For the past year or so my wife and I have hosted prayer gatherings in our home, basically just a small gathering of friends getting together to share food, prayers, readings, reflections, etc. A couple of weekends ago, our theme was “miracles” in honor of Christmastime, which sparked a uniquely vibrant discussion.
Almost everyone present said they’d experienced a miracle at some point in their lives. But what was even more striking for me was the number of stories that were more spiritual in nature than physical. One friend recounted the appearance of a helpful stranger out of nowhere as he struggled to make it back home for a loved one’s funeral. Another talked about the sudden lifting of a burdensome feeling of hate she had harbored for her stepmother, one she’d carried for years after her mother’s passing.
We often hear about miracles, especially around this time of year, but they’re often earthly in nature. Sometime these miracles take the form of diseases that suddenly cure themselves, or serendipitously finding money in a time of financial need, or succeeding against all odds in some competition or in one’s career.
Is this really the face of capitalism?
Economists and other social scientists are familiar with a concept called “framing”. Ask a question one way, and you might get a particular answer. But ask the same question differently, or in a slightly different context, and your answer may change completely.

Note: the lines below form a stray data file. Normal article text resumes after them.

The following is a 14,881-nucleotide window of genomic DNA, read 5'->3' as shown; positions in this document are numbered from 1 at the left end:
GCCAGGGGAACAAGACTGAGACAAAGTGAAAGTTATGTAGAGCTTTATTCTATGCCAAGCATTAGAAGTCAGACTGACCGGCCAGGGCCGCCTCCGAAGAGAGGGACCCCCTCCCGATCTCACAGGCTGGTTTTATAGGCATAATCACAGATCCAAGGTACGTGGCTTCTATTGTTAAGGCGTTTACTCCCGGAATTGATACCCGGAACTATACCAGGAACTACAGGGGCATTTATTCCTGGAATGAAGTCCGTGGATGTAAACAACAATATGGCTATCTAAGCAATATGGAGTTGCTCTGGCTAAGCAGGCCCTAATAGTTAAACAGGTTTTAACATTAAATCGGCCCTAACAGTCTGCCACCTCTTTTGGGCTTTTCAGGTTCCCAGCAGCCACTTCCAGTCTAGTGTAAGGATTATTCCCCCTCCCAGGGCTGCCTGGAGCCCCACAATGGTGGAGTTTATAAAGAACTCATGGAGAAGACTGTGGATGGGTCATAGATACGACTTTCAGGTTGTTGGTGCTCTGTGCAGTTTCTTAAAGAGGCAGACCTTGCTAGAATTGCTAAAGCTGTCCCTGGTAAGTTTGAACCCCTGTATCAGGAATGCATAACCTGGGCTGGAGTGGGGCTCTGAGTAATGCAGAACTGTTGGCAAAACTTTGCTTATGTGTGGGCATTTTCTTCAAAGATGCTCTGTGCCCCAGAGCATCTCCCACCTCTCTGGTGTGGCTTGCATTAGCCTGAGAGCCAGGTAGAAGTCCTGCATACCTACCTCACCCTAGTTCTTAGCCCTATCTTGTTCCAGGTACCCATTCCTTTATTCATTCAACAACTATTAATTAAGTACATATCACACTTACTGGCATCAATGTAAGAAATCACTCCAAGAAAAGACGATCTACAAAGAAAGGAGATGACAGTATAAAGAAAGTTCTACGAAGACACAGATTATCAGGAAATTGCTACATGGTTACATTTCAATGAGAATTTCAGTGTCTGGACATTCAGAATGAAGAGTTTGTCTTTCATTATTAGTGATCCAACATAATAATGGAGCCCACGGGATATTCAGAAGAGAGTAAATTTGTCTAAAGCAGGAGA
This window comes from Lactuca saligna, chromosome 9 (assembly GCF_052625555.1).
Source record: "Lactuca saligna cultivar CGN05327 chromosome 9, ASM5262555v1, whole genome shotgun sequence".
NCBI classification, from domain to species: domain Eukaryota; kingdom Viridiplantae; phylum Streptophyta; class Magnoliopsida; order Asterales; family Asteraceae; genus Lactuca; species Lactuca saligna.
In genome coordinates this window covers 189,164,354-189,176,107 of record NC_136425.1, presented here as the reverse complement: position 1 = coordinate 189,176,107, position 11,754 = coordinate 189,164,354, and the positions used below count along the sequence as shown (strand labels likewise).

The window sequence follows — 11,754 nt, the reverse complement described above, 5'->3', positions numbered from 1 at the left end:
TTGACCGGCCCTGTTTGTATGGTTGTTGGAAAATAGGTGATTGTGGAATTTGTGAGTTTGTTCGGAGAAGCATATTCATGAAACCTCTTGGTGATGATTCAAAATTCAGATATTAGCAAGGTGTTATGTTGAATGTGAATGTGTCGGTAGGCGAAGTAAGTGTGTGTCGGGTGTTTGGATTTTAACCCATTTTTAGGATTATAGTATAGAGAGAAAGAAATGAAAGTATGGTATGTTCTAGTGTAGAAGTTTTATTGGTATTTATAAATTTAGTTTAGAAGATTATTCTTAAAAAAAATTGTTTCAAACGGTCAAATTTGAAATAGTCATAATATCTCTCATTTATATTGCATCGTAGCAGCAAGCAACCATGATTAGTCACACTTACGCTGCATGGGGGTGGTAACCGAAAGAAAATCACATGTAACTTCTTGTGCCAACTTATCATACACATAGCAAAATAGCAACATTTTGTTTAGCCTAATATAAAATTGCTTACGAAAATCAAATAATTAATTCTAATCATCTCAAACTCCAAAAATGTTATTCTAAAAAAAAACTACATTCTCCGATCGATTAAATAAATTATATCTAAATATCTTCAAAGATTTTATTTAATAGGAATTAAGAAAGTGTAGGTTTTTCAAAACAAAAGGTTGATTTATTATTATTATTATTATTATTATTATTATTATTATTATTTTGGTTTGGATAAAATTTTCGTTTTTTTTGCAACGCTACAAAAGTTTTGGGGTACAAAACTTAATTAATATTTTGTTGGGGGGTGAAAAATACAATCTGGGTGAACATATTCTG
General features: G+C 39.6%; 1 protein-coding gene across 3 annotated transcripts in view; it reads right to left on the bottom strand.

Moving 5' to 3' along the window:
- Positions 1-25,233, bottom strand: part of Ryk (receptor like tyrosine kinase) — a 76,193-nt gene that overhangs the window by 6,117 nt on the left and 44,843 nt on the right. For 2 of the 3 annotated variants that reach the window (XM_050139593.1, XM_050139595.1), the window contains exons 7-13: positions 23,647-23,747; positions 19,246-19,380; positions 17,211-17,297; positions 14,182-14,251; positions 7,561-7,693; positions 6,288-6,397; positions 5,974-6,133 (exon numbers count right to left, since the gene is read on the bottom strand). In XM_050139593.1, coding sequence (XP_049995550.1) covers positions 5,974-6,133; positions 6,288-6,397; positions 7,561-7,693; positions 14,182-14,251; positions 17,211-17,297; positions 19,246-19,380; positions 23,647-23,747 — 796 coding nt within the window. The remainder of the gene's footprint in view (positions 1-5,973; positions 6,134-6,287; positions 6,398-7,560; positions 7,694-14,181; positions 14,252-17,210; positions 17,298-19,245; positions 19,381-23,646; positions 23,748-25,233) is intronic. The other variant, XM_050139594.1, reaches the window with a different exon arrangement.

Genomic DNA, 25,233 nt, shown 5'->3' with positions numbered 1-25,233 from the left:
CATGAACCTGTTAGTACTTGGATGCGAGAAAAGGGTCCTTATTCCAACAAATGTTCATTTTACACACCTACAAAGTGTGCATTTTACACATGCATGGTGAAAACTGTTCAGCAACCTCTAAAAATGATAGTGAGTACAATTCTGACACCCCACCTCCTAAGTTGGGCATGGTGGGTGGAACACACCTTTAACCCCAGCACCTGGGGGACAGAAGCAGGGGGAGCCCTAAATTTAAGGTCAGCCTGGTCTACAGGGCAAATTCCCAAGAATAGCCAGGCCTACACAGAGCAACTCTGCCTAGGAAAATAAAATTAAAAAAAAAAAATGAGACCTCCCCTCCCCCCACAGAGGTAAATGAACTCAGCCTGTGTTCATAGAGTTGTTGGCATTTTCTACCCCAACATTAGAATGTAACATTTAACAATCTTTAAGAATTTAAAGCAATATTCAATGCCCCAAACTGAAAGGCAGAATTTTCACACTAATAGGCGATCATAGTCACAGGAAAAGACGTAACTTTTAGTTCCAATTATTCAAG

There are tons of experiments that show the power of framing in influencing our decisions. A recent example I read about in this Atlantic article, however, tells us something important not only about ourselves but about the debate over capitalism.
As the article summarizes, an experiment a few years ago had college students play a classic “prisoner’s dilemma” game — that is, a game between two people where the individual has no incentive to cooperate — and separated the participants into two categories. The behavior of the students in these two groups was strikingly different:
[The researchers] told half the students it was called “Community Game” and the other half that it was called “Wall Street Game.” And that was all it took to turn these undergrads from team players into Gordon Gekkos. Fully 67 percent of the students cooperated when they were told they were playing “Community Game,” but only 33 percent cooperated when they were told they were playing “Wall Street Game.”